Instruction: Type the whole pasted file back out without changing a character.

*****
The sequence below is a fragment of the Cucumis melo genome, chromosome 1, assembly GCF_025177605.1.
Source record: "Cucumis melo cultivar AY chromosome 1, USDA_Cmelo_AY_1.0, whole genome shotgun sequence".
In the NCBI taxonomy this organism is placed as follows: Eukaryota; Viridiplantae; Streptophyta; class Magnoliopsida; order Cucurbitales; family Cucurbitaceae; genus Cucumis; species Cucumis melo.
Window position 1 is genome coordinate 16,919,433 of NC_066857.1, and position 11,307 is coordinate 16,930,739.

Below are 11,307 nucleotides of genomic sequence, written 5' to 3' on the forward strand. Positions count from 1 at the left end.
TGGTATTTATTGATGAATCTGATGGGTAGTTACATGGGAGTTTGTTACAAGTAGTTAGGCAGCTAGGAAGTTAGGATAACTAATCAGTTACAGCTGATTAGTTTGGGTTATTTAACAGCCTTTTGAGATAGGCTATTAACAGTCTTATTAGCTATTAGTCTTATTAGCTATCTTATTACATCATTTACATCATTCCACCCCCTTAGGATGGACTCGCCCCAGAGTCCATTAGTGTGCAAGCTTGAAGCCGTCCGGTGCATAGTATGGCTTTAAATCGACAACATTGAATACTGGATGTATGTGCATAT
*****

The sequence below is a fragment of the Cucumis melo genome, chromosome 1, assembly GCF_025177605.1.
Source record: "Cucumis melo cultivar AY chromosome 1, USDA_Cmelo_AY_1.0, whole genome shotgun sequence".
In the NCBI taxonomy this organism is placed as follows: Eukaryota; Viridiplantae; Streptophyta; class Magnoliopsida; order Cucurbitales; family Cucurbitaceae; genus Cucumis; species Cucumis melo.
Window position 1 is genome coordinate 16,919,433 of NC_066857.1, and position 11,307 is coordinate 16,930,739.

Below are 11,307 nucleotides of genomic sequence, written 5' to 3' on the forward strand. Positions count from 1 at the left end.
TGGTATTTATTGATGAATCTGATGGGTAGTTACATGGGAGTTTGTTACAAGTAGTTAGGCAGCTAGGAAGTTAGGATAACTAATCAGTTACAGCTGATTAGTTTGGGTTATTTAACAGCCTTTTGAGATAGGCTATTAACAGTCTTATTAGCTATTAGTCTTATTAGCTATCTTATTACATCATTTACATCATTCCACCCCCTTAGGATGGACTCGCCCCAGAGTCCATTAGTGTGCAAGCTTGAAGCCGTCCGGTGCATAGTATGGCTTTAAATCGACAACATTGAATACTGGATGTATGTGCATAT